Working with the City of Staunton, Frazier Associates conducted research and wrote the architectural description, as well as coordinated and submitted the nomination materials to the Virginia Department of Historic Resources.  In-depth historical research for the nomination was provided by Nancy Sorrells. Dennis B. Blanton and the James Madison University Department of Sociology and Anthropology conducted the archeological survey of the property. Historic Staunton Foundation provided copies of drawings from their T. J. Collins archives. The property is currently under consideration for listing on the National Register of Historic Places.

To view additional photographs on our website click here. 


Historic Preservation Consultants

Frazier Associates conducted historic structures report on three of Maymont’s outbuildings, constructed between c.1893 and the 1930s, to aid in a future transportation related interpretation.

Since 1986, Frazier Associates has been a leader in helping communities and individuals enhance their downtowns, neighborhoods, homes, and buildings. As a full-service architecture, planning, and historic preservation consulting firm, downtown revitalization, adaptive reuse, historic preservation, urban infill, and community planning are hallmarks of our work.  Frazier Associates’ team of historic architects, planners and architectural historians has fostered a preservation ethic as a civic responsibility to retain the best of each community’s past for the benefit of future generations. The 13-person office is headed by Kathy and Bill Frazier, a historical architect, and an architectural historian/planner respectively.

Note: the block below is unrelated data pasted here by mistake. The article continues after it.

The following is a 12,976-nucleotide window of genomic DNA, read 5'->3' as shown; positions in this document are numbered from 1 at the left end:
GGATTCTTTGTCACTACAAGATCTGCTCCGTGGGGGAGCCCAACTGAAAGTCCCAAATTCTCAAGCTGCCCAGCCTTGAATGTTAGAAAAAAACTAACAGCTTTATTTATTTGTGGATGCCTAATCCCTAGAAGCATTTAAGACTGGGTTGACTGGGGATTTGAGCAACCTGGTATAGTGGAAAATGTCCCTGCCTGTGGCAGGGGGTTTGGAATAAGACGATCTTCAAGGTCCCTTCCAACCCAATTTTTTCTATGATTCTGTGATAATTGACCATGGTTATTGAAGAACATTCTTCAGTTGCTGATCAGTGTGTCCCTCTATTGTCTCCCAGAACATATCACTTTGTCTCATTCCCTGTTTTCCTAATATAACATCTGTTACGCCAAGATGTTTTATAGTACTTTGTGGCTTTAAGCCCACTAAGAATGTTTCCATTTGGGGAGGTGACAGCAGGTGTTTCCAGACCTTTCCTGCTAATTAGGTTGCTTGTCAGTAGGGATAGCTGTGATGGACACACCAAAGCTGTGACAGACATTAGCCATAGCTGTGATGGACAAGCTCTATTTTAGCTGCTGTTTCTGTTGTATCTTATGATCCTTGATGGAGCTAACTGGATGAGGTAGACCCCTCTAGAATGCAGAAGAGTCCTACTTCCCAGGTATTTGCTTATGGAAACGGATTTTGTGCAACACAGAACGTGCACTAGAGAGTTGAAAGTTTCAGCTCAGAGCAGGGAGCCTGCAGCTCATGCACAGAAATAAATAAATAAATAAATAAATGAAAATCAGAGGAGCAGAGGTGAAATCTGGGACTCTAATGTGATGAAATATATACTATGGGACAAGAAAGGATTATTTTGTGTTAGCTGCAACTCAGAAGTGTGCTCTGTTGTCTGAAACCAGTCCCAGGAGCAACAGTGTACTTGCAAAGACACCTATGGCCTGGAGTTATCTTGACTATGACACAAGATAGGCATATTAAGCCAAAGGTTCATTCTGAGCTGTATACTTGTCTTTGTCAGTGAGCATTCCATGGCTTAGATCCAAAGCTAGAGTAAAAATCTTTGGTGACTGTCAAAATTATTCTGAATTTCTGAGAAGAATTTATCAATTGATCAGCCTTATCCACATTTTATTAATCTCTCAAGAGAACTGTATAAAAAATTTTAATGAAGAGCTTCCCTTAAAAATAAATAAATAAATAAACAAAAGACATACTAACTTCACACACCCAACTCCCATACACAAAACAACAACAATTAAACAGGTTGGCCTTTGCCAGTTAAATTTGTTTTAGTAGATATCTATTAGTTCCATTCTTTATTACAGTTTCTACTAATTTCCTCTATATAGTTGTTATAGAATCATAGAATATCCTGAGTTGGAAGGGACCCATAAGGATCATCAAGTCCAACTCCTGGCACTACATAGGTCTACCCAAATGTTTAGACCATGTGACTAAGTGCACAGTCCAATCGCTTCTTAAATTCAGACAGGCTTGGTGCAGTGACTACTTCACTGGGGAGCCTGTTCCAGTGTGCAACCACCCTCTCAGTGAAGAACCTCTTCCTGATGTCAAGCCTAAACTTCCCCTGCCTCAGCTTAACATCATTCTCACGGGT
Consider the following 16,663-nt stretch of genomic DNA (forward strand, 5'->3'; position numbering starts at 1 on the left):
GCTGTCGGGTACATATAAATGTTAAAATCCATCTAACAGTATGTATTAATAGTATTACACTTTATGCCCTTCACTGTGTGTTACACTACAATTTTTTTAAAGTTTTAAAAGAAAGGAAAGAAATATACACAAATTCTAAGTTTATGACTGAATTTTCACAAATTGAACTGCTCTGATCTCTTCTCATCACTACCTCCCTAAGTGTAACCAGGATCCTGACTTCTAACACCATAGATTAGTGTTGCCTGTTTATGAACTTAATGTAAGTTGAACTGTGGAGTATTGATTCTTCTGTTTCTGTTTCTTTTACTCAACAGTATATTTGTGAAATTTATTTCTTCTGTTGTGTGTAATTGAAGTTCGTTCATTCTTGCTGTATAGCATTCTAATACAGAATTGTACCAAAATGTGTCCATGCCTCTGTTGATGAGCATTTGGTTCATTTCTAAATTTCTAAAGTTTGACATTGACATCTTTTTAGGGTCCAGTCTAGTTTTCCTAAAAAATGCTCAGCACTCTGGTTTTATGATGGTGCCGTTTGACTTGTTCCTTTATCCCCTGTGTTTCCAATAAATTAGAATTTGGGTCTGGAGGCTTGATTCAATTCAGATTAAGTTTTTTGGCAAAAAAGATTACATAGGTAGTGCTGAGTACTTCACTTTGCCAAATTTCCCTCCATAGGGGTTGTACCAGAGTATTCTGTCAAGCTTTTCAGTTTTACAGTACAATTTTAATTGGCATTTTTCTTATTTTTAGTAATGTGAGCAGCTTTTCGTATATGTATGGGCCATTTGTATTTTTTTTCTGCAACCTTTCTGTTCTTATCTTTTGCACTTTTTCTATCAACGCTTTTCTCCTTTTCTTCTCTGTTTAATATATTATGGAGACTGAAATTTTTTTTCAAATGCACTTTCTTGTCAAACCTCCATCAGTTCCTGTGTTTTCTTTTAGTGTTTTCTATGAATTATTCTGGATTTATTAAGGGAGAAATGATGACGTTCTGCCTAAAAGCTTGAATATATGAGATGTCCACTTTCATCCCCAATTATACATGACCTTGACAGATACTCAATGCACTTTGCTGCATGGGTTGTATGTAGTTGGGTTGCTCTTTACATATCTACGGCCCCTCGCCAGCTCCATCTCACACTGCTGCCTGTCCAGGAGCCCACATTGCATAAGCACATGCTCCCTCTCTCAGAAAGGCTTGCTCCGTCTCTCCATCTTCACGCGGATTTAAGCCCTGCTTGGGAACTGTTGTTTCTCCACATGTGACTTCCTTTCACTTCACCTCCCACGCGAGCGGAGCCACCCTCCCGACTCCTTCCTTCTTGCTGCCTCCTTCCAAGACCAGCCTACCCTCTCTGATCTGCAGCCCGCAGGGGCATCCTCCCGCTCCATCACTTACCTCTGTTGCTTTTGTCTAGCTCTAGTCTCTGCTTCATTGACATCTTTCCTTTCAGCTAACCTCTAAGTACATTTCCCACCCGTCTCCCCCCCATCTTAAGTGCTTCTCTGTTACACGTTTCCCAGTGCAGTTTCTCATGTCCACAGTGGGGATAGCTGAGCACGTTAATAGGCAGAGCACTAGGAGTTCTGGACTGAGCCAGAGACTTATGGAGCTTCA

Our services as historic preservation consultants include assistance to homeowners, businesses, developers, institutions, non-profits, government agencies and municipalities. In all cases the goal is to preserve historic character, promote revitalization, and enhance community.  Click here to read more about our historic preservation consultant services.

Why Use an Architect?

Undertaking a building project can be a rewarding but complicated task. An architect can make each stage go more smoothly and add value to the project. Whether it is new construction or renovation of an existing building – residential or commercial – there are hundreds of decisions to make, options to evaluate, and codes and zoning questions to navigate. An architect is professionally trained to help you plan, design, and implement a building project that meets your goals both aesthetically and functionally, and meets your budget.